The morning of January 10, 1976, a hotel maintenance worker smelled gas and management attempted to contact the gas company. The gas company could not be reached so the police department was contacted. The police department referred the hotel back to the gas company. When gas employees were finally reached, they arrived on site to confirm the detection of gas. There was only time to evacuate the kitchen before the hotel exploded and erupted into flames at around 9:30 a.m.[2]

The explosion forced its way up the elevator shafts immediately spreading to all six floors. The blast could be felt as far away as the Fremont Mall, located 20 blocks to the northeast[3], and even by a pilot flying a plane in the vicinity. Windows in the downtown area were blown out by the blast or shattered from the tremors. Large chunks of concrete were forced up due to the fact that the basement extended underneath the sidewalks. Debris came down on nearby buildings, cars and, in come cases, by standers.

Many who survived the blast were still trapped in their rooms requiring the use of limited ladders and bucket trucks. Some could not be saved. According to the Fremont Tribune, “Eighteen people died in the blast and two more died of injuries later.”[4]

About Chad Leigh Kluck

Originally from Nebraska, I am a history and railroad enthusiast currently living near Saint Paul, Minnesota. I enjoy trains, photography, and nostalgic memories, as well as the history of transportation, agriculture, eateries, breweries, and railroad towns. More...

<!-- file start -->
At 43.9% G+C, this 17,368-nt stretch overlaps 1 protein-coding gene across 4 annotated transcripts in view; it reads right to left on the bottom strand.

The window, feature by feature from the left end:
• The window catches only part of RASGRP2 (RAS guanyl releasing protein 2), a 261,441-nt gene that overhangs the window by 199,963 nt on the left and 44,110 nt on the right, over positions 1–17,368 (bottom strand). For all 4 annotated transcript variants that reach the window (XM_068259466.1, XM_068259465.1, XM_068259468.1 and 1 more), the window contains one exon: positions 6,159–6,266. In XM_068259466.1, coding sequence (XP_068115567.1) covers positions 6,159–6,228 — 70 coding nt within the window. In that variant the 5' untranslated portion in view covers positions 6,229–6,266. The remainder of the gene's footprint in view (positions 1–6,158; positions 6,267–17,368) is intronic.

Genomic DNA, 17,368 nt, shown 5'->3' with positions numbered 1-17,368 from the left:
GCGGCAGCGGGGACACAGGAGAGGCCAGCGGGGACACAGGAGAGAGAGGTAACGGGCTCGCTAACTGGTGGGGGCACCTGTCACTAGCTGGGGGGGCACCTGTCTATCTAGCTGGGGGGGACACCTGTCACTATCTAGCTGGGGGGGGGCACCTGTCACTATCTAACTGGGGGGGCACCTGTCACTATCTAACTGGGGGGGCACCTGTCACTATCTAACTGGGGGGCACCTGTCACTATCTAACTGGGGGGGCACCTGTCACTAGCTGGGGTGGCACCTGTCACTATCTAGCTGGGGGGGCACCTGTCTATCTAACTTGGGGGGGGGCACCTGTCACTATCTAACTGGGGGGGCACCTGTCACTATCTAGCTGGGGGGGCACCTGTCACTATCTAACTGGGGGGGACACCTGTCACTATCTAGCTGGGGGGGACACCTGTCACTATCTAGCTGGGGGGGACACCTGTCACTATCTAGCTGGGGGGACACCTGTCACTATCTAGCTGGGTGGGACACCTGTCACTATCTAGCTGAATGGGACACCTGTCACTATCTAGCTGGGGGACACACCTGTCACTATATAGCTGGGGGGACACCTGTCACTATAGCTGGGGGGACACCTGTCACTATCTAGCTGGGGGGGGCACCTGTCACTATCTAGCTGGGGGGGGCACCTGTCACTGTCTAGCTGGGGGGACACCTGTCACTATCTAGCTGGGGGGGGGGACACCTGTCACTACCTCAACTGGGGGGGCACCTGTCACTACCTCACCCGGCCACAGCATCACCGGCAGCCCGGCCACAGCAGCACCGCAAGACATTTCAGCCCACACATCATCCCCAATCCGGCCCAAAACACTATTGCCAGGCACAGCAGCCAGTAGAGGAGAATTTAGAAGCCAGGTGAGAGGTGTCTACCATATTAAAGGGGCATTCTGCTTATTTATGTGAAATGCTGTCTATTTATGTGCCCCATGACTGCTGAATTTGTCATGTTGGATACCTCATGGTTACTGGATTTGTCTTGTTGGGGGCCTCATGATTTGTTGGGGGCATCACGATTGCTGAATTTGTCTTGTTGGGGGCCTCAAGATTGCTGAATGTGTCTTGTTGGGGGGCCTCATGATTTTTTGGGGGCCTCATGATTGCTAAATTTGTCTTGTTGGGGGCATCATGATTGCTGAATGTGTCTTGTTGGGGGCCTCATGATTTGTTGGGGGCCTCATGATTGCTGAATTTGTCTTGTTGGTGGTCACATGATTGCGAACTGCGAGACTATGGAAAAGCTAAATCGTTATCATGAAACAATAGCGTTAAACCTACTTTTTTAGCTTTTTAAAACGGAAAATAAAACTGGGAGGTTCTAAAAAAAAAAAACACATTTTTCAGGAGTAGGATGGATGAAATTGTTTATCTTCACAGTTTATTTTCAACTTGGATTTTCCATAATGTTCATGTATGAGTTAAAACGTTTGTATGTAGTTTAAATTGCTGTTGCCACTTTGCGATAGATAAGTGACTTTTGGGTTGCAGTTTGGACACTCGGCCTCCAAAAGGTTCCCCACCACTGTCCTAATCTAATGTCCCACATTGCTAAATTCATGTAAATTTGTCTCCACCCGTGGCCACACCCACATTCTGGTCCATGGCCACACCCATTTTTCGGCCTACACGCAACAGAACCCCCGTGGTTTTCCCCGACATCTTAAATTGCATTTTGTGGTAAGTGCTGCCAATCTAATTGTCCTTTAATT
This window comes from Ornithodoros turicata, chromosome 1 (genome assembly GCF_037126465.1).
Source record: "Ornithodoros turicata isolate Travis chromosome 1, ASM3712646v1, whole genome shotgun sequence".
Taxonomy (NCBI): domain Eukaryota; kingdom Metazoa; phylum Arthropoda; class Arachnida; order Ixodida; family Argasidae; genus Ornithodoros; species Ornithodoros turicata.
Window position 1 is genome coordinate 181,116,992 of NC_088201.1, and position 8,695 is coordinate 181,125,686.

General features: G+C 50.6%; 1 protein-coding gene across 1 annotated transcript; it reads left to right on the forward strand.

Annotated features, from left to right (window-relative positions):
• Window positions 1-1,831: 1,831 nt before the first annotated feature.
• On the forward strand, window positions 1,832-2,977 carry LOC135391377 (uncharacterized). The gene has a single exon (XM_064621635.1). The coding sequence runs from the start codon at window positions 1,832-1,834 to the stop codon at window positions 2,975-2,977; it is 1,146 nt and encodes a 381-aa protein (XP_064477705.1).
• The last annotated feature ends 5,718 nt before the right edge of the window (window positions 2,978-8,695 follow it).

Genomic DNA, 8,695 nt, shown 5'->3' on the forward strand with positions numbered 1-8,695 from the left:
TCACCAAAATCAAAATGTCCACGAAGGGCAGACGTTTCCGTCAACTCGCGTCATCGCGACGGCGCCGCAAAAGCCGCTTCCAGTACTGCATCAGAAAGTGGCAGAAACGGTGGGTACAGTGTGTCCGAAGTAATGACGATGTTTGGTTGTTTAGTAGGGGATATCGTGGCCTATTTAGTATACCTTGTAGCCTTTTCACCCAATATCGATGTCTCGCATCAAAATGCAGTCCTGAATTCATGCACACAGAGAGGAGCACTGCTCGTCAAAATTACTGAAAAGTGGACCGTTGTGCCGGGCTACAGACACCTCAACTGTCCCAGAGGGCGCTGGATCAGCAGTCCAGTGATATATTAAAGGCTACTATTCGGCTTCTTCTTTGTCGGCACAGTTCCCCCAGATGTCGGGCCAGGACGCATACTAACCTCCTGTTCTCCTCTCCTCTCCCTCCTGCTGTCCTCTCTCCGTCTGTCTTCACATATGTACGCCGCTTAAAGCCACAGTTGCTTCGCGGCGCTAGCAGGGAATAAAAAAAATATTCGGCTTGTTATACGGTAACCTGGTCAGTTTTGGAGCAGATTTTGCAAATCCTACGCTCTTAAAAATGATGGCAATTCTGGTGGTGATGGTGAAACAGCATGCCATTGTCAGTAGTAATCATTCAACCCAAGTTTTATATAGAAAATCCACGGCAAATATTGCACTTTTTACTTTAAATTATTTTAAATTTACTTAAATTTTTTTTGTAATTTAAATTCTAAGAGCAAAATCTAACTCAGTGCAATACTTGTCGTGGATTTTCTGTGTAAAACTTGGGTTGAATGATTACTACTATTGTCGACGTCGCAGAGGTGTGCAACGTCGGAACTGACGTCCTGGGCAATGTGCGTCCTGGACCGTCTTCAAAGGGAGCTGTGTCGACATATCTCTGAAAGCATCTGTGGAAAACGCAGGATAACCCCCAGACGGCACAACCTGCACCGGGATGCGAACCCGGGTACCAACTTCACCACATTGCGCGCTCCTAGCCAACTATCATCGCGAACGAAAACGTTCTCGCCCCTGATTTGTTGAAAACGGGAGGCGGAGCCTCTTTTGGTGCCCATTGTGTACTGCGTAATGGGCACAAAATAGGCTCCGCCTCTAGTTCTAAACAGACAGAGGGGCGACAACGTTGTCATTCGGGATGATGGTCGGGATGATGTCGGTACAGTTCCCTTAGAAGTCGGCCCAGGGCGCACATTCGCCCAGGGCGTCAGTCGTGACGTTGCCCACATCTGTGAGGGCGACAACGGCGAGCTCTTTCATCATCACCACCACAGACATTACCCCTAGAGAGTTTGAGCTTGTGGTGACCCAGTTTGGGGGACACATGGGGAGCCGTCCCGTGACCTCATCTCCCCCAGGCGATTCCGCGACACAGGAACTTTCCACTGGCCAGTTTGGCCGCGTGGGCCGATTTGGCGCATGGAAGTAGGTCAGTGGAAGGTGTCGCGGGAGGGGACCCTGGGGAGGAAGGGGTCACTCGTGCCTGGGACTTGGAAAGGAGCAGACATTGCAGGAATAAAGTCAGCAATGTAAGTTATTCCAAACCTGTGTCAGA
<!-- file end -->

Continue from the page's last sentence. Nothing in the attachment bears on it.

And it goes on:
1. Yvonne Fritz
    Posted October 2, 2011 at 9:49 pm | Permalink

    I worked at the Pathfinder Hotel in Fremont Ne at the time of the explosion of Jan 10 1976.
    I was a waitress in the cafe they had there. My sister in law also worked there as a waitress & cook.
    The morning before the sxplosion when I enter the kitchen to pick up my food orders, to carry out to the customers, I noticed a gas smell in the kitchen. i mentioned it to my sister in law and she said she smelled it to, that it must been coming from the stove.
    i dont know if she told the owner anything or not tho.
    That night after work, I had a headache and felt nausated. I was scheduled to go in the next morning at i think 6:00 am, or when it opened, it was years ago so cant say exact time, just remember it was at opening shift to be there.

    When I woke the next morning, I still had thta headache and was very nauasated, i knew i couldnt make it to work without getting even more sick to my tummy from the ordor of the food smell cooking. So I called in and told them that I wasnt able to make it in.